SAQs

Now that you have completed this study session, you can assess how well you have achieved its Learning Outcomes by answering these questions.

Classify the following examples of water pollutants using the categories shown in the table below:

  • copper
  • insecticides
  • sand
  • protozoa
  • nitrates
  • bacteria
  • lead
  • silt
  • phosphates
  • faecal matter
  • intestinal worms
Category of water pollutant Examples
Sediments and suspended solids
Organic matter
Biological pollutants
Plant nutrients
Other chemical pollutants

Show answer

The answer is as follows:

Category of water pollutant Examples
Sediments and suspended solids sand, silt
Organic matter faecal matter
Biological pollutants bacteria, protozoa, intestinal worms
Plant nutrients nitrates, phosphates
Other chemical pollutants copper, lead, insecticides

The following are pollution sources. Give two specific pollutants for each source.

A residential area: ………………………………………………

A metal plating plant: ………………………………………………

Agricultural activities: ………………………………………………

An uncontrolled landfill site: ………………………………………………

Urban surface water run-off: ………………………………………………

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There are several possibilities, listed below.

A residential area: human excreta, wastewater containing dissolved and suspended organic matter, suspended inorganic matter, pathogenic micro-organisms
A metal plating plant: cyanides, heavy metals
Agricultural activities: nitrates, phosphates, pesticides
An uncontrolled landfill site: leachate containing dissolved organic matter, inorganic components and heavy metals
Urban surface water run-off: sediment, metals, hydrocarbons, rubber, detergents, litter

Read Case Study 4.1 and then answer the questions that follow.

Case Study 4.1

Mekanisa is a place in the southern part of Addis Ababa where urban agriculture is practised. A group of farmers grow different varieties of vegetables and sell them to people in the city. The farmers use water from the nearest river (the River Kera) for irrigation. They mostly grow leafy vegetables, with two harvests a year.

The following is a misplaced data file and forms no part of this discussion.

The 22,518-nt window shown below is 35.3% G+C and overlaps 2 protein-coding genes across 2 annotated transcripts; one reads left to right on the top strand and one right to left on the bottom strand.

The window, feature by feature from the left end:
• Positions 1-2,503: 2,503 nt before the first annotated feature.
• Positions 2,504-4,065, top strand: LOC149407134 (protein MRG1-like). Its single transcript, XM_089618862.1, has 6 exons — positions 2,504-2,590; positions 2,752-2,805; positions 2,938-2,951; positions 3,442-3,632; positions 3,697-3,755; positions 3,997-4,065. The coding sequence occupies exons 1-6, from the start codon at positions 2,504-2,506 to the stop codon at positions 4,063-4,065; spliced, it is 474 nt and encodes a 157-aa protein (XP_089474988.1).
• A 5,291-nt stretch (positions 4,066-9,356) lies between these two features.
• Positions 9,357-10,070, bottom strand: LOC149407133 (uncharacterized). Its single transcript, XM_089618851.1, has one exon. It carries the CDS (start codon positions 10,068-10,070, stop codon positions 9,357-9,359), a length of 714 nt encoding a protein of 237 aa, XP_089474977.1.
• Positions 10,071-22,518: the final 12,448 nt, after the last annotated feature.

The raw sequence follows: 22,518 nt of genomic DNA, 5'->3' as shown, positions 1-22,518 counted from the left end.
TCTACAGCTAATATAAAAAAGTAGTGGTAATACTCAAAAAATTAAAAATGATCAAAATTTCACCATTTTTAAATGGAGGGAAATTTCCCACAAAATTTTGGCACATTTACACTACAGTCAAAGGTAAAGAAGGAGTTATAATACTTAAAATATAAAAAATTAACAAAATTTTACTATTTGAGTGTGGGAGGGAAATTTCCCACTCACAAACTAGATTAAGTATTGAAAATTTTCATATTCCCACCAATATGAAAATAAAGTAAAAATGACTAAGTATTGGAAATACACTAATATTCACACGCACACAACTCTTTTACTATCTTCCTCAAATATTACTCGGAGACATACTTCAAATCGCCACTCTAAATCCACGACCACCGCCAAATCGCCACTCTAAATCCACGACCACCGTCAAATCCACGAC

The Kera River originates a few kilometres from Mekanisa and passes through residential, commercial and industrial areas before reaching Mekanisa. Along its way, human excreta and industrial wastes are indiscriminately discharged into the river. One of the prominent polluters of the river is the city’s biggest slaughterhouse, located at the side of the river. Untreated wastewater from the slaughterhouse is discharged into the river giving a blue-black colour to the water. Farmers like this type of water for irrigation as it helps their crops grow.

One of the authors of this Module undertook research assessing the level of pollution of the river water. The results are shown in Table 4.2.

Table 4.2 Analysis of water from the River Kera.

Parameters FAO* Guideline Concentrations for components in irrigation water (Pescod, 1992) River water
Faecal coliforms <1000 per 100 ml >2500 per 100 ml
Copper 0.2 mg l-1 25.5 mg l–1
Zinc 2.0 mg l-1 56.3 mg l–1
Iron 5.0 mg l-1 71.0 mg l–1
Lead 5.0 mg l-1 19.0 mg l–1
Manganese 0.2 mg l-1 37.0 mg l–1
*FAO is the Food and Agriculture Organization of the United Nations.

  1. What nutrients in the river water do you think benefited the crops grown by the farmers?
  2. State which components in the river water might be harmful to people and give your reasons.
  3. Suggest what should be done regarding the pollution of the River Kera.

Show answer

  1. There are likely to be nitrates and phosphates in the river water which are vital to plant growth.
  2. The presence of a high number of faecal coliformsindicates that the water is unsafe, and also that other micro-organisms, which may be pathogenic, may be present. The concentrations of copper, zinc, iron, lead and manganese in the river water are all greater than the guideline values recommended by the FAO. This implies that they are harmful.
  3. Pollution control at source is required. This would entail treating the sewage, industrial effluents and slaughterhouse wastewaters before they are discharged into the river.

Which of the following statements is false? In each case, explain why it is incorrect.

  1. Latrines should be sited up-slope of a water source so that they don’t get flooded.
  2. For the protection of springs, a fence, a diversion ditch, a watertight concrete box, and a tight-fitting cover are enough.
  3. Farmers should use the minimum amount of fertiliser that is necessary for their crops, and apply it after rain.
  4. Catchment management involves several different activities to ensure that the integrity of a water source is maintained.
  5. To save time water pollution control legislation is best drawn up by one ministry.

Show answer

1 is false. Latrines should be below a water source on sloping ground otherwise seepage from the pit could flow down into the water source.

2 is false. The protection measures are correct but the cover should have a lock.

5 is false. Water use is relevant to several different ministries, all of which should be consulted when legislation is being prepared.

Last modified: Monday, 3 October 2016, 5:23 AM